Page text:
When changing over, thyssenkrupp Steel will be able to exploit its locational advantage in the heart of the Rhine-Ruhr industrial triangle. Here, energy producers and consumers have been working hand in hand for decades close to former coal mines. Consequently, there is already an extensive network of natural gas pipelines in the region, through which hydrogen will also be piped to customers in the future. "The first publicly accessible hydrogen network in Germany is currently being created here under the name GET H2," says Henning Weege. "It runs from Lingen in Lower Saxony to Gelsenkirchen. In the future, wind and solar power will be used for producing green hydrogen at the starting point, which will then be transported to industrial customers in the Ruhr region."
GET H2 (see info box) is just one building block in the Germany-wide core hydrogen network which is currently being designed by the transmission system operators, and will be formally approved by the German government in the fall of 2023. The network is expected to connect all major hydrogen infeed sources to their industrial consumers by 2032, and 60% of it is expected to consist of converted natural gas pipelines. Gaps are being filled by new construction projects. This also includes the DoHa hydrogen pipeline: a 25-mile pipeline between Dorsten and Duisburg-Hamborn, which thyssenkrupp Steel is integrating into the new regional hydrogen network. Less than four years have been scheduled for its implementation, DoHa is expected to enter operation in 2027. The timetable dovetails with the commissioning of the DR plant, which is planned to run on 100 percent green hydrogen from 2029 onwards, after a gradual conversion phase.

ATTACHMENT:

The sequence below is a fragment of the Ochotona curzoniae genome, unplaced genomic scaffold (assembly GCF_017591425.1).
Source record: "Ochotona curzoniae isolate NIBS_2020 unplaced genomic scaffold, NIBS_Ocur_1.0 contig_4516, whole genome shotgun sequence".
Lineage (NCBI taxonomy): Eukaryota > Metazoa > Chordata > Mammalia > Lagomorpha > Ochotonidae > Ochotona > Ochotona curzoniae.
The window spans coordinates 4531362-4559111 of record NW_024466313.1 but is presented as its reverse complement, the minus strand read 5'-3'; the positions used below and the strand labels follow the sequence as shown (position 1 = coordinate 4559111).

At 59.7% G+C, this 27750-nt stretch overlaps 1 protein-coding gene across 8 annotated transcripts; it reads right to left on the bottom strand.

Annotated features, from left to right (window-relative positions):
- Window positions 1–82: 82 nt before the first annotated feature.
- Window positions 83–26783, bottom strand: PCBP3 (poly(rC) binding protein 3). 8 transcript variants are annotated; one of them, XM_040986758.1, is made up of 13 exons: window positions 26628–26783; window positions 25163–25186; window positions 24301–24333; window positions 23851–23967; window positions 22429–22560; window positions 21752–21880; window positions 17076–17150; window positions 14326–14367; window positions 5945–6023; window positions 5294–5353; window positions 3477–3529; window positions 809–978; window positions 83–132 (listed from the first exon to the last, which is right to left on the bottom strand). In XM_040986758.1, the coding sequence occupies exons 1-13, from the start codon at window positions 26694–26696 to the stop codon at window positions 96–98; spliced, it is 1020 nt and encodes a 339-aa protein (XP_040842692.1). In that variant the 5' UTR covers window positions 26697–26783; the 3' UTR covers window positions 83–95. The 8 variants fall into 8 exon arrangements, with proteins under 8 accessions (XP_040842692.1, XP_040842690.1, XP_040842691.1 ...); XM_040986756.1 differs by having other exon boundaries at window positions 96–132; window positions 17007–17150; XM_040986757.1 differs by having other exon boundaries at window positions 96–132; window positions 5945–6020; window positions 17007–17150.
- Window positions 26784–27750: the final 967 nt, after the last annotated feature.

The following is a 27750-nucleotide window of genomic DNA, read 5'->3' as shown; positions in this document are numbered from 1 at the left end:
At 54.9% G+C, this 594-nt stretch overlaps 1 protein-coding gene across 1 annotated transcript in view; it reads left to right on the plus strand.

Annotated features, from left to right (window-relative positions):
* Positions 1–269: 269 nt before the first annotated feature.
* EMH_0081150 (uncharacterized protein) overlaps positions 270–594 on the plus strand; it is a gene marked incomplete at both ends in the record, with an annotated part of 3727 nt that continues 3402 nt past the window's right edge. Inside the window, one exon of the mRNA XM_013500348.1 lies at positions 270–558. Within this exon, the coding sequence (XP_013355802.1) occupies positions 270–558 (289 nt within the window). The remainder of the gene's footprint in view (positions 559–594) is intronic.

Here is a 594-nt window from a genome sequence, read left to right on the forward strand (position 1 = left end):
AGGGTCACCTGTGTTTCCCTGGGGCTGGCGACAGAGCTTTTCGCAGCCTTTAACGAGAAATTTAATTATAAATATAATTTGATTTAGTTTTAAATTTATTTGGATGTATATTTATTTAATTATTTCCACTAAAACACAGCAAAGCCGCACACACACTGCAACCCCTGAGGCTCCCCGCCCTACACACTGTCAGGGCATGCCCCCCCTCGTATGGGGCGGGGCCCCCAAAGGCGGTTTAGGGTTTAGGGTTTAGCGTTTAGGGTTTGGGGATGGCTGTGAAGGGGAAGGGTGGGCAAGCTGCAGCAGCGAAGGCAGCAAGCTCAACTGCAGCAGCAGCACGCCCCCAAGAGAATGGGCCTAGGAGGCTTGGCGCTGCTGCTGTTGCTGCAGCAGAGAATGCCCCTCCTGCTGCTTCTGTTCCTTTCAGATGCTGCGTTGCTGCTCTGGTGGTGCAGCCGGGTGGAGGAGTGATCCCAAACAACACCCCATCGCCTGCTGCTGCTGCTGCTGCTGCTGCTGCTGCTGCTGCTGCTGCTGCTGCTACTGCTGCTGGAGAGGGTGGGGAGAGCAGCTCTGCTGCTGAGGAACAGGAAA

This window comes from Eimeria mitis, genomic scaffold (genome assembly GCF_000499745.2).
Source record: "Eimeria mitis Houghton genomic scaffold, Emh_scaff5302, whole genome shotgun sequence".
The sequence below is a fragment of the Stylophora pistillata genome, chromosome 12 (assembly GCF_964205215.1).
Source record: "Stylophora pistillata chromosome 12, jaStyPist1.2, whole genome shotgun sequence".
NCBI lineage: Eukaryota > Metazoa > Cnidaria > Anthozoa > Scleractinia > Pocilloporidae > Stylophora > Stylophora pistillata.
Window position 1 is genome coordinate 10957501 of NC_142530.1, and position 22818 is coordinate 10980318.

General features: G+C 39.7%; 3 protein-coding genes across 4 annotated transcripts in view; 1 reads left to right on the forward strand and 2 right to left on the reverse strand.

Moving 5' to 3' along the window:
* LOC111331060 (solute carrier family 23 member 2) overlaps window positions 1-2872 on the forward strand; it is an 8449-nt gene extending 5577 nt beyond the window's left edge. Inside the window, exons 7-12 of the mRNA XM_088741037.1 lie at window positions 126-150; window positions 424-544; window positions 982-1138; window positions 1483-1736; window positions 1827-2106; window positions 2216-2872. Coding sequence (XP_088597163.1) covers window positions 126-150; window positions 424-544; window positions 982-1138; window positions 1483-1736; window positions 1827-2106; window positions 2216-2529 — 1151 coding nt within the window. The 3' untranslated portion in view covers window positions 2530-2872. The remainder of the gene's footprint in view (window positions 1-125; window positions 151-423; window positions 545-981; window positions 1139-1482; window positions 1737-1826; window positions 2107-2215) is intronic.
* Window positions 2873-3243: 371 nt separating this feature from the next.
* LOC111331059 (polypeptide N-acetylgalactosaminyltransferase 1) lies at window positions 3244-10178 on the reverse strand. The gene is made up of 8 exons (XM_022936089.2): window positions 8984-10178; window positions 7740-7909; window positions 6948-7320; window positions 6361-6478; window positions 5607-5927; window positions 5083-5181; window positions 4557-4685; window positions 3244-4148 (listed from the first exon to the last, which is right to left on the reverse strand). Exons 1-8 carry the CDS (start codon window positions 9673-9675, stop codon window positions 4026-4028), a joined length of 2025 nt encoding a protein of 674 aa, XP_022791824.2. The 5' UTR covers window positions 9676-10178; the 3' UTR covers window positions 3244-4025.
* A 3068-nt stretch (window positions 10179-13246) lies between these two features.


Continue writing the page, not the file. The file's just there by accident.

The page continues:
Hydrogen economy: "We've got to start now"
In the meantime, the rules of the game for hydrogen supply must also be established. Among other things, there is a need to clarify the level of the grid fees as well as the question of who bears the risks in the area of grid build-up. Henning Weege: "Just as we have no guarantee that the market will actually buy our green steel, the network operators are now obliged to put their money on the table in advance. This requires regulatory rules of the game that make the market fair and transparent for all participants alike." For himself and his colleagues, the strategist hopes above all that there will be a steady and stable supply of hydrogen. This in turn means that there must be sufficient storage capacity within the infrastructure to compensate for fluctuations in the production of green energy. "Otherwise, we would have to switch to blue hydrogen during the transition to compensate for the volatility."
Despite the imponderables of the planning process, Henning Weege is pleased with the many small and large steps he has already taken together with his colleagues in the Green Transformation Office. Will everything run as smoothly as planned? Of course it won't. "But I'm convinced that we've got to start now if we're going to see all the upcoming problems at an early stage, and find solutions," he says, optimistically. "We're very well prepared for that."